Investing in Real Estate – Are you an Owner or Investor?

When I first started buying real estate, I made a conscious decision to avoid rentals because I had no interest in owning. Like you, I’ve heard all the nightmare tenant horror stories, late-night plumbing problems, lead paint issues, and evictions. I wasn’t interested in spending a lot of time and effort evaluating tenants, dealing with vacancies and repairs, and going to court.

In fact, the first book I bought on real estate was Lonnie Scruggs’ Deals On Wheels, a brilliant treatment of mobile home investing, and a more dedicated “anti-landlord” than Lonnie has ever been born. The entire concept of mobile home buying and selling, developed by Lonnie, evolved as a response to his “tired homeowner” syndrome.

After reading Lonnie’s book and others like it, my mind was more determined than ever: I would never buy a rental property. I would never have a tenant. I would NEVER, EVER be a landlord.

My how times change. Based on the knowledge I’ve accumulated over the past few years as a real estate investor and conversations with hundreds of experienced investors, I now know that it’s not what you do, but how you do it, that determines the level of frustration you experience. with ANY type of investment, rental or otherwise.

In short, it is the position you choose.

Choose a position of strength

You can be an owner if you want. I choose to be an investor.

Owners do many things that investors don’t unless they choose to. Let’s compare:

Owners put up “For Rent” signs, place advertisements in newspapers, and organize open houses and exhibits. Landlords deal face to face with tenants, screen them and do background checks. Landlords tell tenants they are approved (or not), explain the rules to tenants, and sign leases with them. Owners collect deposits and rent.

Investors hire professional property managers.

The owners answer the phone calls of the tenants when there are problems, no matter what time it is. Landlords tell tenants their rent is late, assess late fees, and enforce the rules. Homeowners apologize to neighbors for unruly tenants, mow the lawn, and shovel snow. Owners fix leaky appliances and bathrooms.

Investors hire professional property managers.

The owners apologize to the tenants for the problems, fill the vacancies, and inform the tenants that they will not get their deposit back due to the damage caused. Landlords evict tenants and go to court with them. The owners do many, many other things that I don’t want to do.

What about investors? We’ll see.

Investors hire a professional property manager to take care of all the things that homeowners do themselves. Which is easier, more cost-effective, and a more efficient use of your limited time? If he answered, “Hire a professional property manager,” he’s right!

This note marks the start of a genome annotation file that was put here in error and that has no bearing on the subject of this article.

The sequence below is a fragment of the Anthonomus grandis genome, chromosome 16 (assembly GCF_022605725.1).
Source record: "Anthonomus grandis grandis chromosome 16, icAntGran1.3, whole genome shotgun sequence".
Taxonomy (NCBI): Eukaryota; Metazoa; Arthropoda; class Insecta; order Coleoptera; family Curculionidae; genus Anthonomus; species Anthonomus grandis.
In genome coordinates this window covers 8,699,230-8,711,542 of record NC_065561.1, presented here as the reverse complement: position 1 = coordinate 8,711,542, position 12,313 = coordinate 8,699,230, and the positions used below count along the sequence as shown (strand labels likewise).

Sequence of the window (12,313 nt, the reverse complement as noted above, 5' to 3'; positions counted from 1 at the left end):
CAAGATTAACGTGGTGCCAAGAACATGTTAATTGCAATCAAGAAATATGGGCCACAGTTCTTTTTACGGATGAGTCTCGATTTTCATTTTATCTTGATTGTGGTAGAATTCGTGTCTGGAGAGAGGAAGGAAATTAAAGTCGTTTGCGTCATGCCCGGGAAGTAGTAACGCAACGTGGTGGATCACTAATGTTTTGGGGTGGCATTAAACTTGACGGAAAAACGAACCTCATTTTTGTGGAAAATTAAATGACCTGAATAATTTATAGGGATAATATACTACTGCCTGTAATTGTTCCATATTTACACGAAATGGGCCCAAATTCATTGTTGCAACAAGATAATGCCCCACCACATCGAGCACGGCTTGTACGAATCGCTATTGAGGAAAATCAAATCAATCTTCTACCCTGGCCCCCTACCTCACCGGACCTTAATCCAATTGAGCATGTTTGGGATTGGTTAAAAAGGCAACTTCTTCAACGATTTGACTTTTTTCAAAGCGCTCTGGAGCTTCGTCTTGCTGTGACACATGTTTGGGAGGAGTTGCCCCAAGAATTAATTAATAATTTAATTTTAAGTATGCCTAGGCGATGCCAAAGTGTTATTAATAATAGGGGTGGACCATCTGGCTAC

A quality property manager is worth every dollar you pay them. They will make sure that your units are rented to the right tenants, that the property is well-cared for, and that the tenants are happy. They will fill vacancies and answer trouble calls. They will deal with repairs and evictions. They will handle bookkeeping, rent collection, and assessment of late fees. They will form a buffer between you and the headaches of managing a rental property. They are experts in all these things, and much more.

You will receive a check at the end of each month.

Get the image?

It seems so simple, right? Why do some investors, including me, take so long to see the difference?

Change the way you see yourself

It’s all in how you see yourself. When you see yourself as a landlord, you don’t recognize that your time is better spent doing what puts money in your bank account—finding and purchasing properties that meet your investment criteria. Unless you’re a plumber by trade, professional property manager, or landscaper, wouldn’t your time be better spent doing what you’ve learned to do so well: investing in real estate?

Does that mean if property management is something you love to do, something you aspire to, you shouldn’t be doing it? Of course not. If you’re passionate about managing your own properties and like the idea of ​​ownership (with all that that entails), go for it. I’m not trying to change what you love, I want you to see that you have a choice.

Maybe you are like me. I had to teach myself to think differently about who I am to think like an investor, not a landlord. When you start to think like an investor, you start to approach real estate as a business rather than a hobby. You realize that you don’t have to do everything yourself to save money. You come to understand that doing everything yourself will probably cost you money, maybe a ton of money.

To repeat, the two keys are:

1. Learn to see yourself as an investor.

2. Learn to think like an investor.

Are your strengths really in the areas of real estate that I mentioned above? If so, fine. Keep doing what you’re doing. But if, as I imagine, you’re better prepared to find deals and get them to the closing table, then hire a professional to manage the properties you decide to keep and rent. Play to your strengths – you’ll multiply your time and your business will grow like a thoroughbred racehorse bolting out the gate.

Now go make more offers!

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